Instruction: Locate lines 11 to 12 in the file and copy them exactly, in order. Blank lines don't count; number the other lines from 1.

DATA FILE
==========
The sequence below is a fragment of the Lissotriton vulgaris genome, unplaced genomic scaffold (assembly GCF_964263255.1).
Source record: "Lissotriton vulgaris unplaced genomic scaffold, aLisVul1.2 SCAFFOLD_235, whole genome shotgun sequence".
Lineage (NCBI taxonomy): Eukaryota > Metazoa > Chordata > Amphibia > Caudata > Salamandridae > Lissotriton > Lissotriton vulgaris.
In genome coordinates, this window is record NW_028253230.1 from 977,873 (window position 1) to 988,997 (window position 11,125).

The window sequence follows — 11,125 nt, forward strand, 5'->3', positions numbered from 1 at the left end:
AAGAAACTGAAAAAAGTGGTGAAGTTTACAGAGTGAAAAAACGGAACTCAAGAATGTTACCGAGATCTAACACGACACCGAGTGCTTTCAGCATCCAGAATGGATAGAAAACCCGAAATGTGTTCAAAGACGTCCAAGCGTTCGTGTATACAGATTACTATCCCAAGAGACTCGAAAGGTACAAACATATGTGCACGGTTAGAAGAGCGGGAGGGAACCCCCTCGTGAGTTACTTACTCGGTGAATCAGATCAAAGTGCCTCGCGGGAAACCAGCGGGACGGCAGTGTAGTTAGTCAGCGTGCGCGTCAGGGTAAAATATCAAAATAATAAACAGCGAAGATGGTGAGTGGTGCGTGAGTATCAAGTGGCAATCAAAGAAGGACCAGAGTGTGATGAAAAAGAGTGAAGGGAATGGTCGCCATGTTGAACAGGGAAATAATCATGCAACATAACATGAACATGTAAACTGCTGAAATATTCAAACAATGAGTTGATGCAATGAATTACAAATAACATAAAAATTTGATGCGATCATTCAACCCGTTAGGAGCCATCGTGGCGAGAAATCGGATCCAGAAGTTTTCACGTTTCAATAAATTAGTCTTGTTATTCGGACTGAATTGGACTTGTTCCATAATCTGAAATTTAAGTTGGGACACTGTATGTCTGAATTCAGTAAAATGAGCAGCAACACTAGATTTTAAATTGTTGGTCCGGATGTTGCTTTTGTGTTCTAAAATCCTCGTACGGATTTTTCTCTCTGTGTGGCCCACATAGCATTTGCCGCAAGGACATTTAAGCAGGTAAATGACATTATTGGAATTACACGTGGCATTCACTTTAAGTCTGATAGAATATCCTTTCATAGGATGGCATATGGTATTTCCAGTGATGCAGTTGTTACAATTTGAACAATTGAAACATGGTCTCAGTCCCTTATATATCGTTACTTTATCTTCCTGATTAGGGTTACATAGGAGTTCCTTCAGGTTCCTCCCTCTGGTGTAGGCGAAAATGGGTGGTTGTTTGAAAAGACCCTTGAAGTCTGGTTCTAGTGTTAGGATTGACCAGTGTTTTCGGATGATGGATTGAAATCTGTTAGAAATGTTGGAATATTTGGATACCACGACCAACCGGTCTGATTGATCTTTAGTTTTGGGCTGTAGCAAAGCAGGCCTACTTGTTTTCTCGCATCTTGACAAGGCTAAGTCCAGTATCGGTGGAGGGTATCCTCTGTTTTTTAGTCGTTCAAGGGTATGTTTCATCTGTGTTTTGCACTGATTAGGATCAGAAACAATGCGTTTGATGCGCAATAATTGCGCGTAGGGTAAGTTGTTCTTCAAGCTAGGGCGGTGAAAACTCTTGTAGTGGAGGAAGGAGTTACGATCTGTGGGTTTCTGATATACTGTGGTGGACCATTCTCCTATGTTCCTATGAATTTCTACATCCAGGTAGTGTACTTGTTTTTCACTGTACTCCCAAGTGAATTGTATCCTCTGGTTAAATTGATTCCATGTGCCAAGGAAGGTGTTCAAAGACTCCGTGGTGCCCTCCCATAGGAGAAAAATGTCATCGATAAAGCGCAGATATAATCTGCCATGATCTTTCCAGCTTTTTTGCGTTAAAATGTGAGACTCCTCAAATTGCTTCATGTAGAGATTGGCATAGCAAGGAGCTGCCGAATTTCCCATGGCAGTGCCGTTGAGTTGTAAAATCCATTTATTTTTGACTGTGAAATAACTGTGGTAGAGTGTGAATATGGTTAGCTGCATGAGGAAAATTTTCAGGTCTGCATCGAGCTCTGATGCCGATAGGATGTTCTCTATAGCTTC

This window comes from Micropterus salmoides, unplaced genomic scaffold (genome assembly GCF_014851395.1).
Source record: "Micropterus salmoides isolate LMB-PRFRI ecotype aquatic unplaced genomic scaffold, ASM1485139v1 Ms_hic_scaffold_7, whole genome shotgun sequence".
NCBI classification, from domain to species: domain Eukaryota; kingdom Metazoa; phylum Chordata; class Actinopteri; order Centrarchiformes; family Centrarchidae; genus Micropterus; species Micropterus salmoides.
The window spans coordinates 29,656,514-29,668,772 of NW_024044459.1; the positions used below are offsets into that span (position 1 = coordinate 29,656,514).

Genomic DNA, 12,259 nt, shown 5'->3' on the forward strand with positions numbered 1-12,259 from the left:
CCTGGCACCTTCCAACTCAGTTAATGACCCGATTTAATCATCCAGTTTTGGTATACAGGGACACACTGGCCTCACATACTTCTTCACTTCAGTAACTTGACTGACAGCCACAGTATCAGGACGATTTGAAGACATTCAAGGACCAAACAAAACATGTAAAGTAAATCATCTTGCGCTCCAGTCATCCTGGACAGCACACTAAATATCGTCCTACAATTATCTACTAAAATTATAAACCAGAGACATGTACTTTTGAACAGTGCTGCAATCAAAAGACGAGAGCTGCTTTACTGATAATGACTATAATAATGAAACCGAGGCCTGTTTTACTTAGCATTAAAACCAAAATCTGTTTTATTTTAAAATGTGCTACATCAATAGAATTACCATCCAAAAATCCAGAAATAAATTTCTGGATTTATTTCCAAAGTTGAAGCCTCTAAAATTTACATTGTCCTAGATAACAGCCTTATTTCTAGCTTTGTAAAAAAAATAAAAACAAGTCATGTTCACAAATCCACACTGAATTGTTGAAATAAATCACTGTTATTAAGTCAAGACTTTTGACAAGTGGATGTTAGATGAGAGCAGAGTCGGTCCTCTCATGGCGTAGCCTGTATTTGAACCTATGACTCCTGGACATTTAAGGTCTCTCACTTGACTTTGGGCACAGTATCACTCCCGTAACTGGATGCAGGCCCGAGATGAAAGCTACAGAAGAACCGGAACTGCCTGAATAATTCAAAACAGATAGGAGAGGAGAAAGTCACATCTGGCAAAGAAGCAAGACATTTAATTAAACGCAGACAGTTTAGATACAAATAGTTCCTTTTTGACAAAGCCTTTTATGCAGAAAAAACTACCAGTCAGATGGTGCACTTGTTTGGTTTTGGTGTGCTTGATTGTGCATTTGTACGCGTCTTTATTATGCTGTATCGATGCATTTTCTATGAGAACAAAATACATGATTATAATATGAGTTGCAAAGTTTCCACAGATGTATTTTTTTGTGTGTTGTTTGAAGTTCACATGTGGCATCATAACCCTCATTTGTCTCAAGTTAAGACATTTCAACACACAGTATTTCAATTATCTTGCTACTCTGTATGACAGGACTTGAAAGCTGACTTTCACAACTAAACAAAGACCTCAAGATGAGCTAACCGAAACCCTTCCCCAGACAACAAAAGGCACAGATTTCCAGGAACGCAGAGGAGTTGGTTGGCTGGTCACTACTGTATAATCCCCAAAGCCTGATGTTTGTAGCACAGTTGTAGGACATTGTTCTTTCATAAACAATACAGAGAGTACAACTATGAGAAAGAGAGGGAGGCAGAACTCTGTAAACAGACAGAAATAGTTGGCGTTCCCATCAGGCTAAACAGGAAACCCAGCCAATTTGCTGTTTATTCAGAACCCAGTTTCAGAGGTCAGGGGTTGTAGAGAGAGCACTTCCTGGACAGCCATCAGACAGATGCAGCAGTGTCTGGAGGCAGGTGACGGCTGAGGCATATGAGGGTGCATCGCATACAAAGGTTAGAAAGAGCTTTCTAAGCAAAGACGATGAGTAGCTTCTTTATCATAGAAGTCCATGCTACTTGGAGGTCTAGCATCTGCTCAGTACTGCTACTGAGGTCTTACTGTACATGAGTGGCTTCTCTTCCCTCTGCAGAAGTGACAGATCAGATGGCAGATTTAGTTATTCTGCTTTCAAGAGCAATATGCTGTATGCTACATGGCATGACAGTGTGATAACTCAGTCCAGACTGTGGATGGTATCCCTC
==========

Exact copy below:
Genomic DNA, 12,259 nt, shown 5'->3' on the forward strand with positions numbered 1-12,259 from the left:
CCTGGCACCTTCCAACTCAGTTAATGACCCGATTTAATCATCCAGTTTTGGTATACAGGGACACACTGGCCTCACATACTTCTTCACTTCAGTAACTTGACTGACAGCCACAGTATCAGGACGATTTGAAGACATTCAAGGACCAAACAAAACATGTAAAGTAAATCATCTTGCGCTCCAGTCATCCTGGACAGCACACTAAATATCGTCCTACAATTATCTACTAAAATTATAAACCAGAGACATGTACTTTTGAACAGTGCTGCAATCAAAAGACGAGAGCTGCTTTACTGATAATGACTATAATAATGAAACCGAGGCCTGTTTTACTTAGCATTAAAACCAAAATCTGTTTTATTTTAAAATGTGCTACATCAATAGAATTACCATCCAAAAATCCAGAAATAAATTTCTGGATTTATTTCCAAAGTTGAAGCCTCTAAAATTTACATTGTCCTAGATAACAGCCTTATTTCTAGCTTTGTAAAAAAAATAAAAACAAGTCATGTTCACAAATCCACACTGAATTGTTGAAATAAATCACTGTTATTAAGTCAAGACTTTTGACAAGTGGATGTTAGATGAGAGCAGAGTCGGTCCTCTCATGGCGTAGCCTGTATTTGAACCTATGACTCCTGGACATTTAAGGTCTCTCACTTGACTTTGGGCACAGTATCACTCCCGTAACTGGATGCAGGCCCGAGATGAAAGCTACAGAAGAACCGGAACTGCCTGAATAATTCAAAACAGATAGGAGAGGAGAAAGTCACATCTGGCAAAGAAGCAAGACATTTAATTAAACGCAGACAGTTTAGATACAAATAGTTCCTTTTTGACAAAGCCTTTTATGCAGAAAAAACTACCAGTCAGATGGTGCACTTGTTTGGTTTTGGTGTGCTTGATTGTGCATTTGTACGCGTCTTTATTATGCTGTATCGATGCATTTTCTATGAGAACAAAATACATGATTATAATATGAGTTGCAAAGTTTCCACAGATGTATTTTTTTGTGTGTTGTTTGAAGTTCACATGTGGCATCATAACCCTCATTTGTCTCAAGTTAAGACATTTCAACACACAGTATTTCAATTATCTTGCTACTCTGTATGACAGGACTTGAAAGCTGACTTTCACAACTAAACAAAGACCTCAAGATGAGCTAACCGAAACCCTTCCCCAGACAACAAAAGGCACAGATTTCCAGGAACGCAGAGGAGTTGGTTGGCTGGTCACTACTGTATAATCCCCAAAGCCTGATGTTTGTAGCACAGTTGTAGGACATTGTTCTTTCATAAACAATACAGAGAGTACAACTATGAGAAAGAGAGGGAGGCAGAACTCTGTAAACAGACAGAAATAGTTGGCGTTCCCATCAGGCTAAACAGGAAACCCAGCCAATTTGCTGTTTATTCAGAACCCAGTTTCAGAGGTCAGGGGTTGTAGAGAGAGCACTTCCTGGACAGCCATCAGACAGATGCAGCAGTGTCTGGAGGCAGGTGACGGCTGAGGCATATGAGGGTGCATCGCATACAAAGGTTAGAAAGAGCTTTCTAAGCAAAGACGATGAGTAGCTTCTTTATCATAGAAGTCCATGCTACTTGGAGGTCTAGCATCTGCTCAGTACTGCTACTGAGGTCTTACTGTACATGAGTGGCTTCTCTTCCCTCTGCAGAAGTGACAGATCAGATGGCAGATTTAGTTATTCTGCTTTCAAGAGCAATATGCTGTATGCTACATGGCATGACAGTGTGATAACTCAGTCCAGACTGTGGATGGTATCCCTC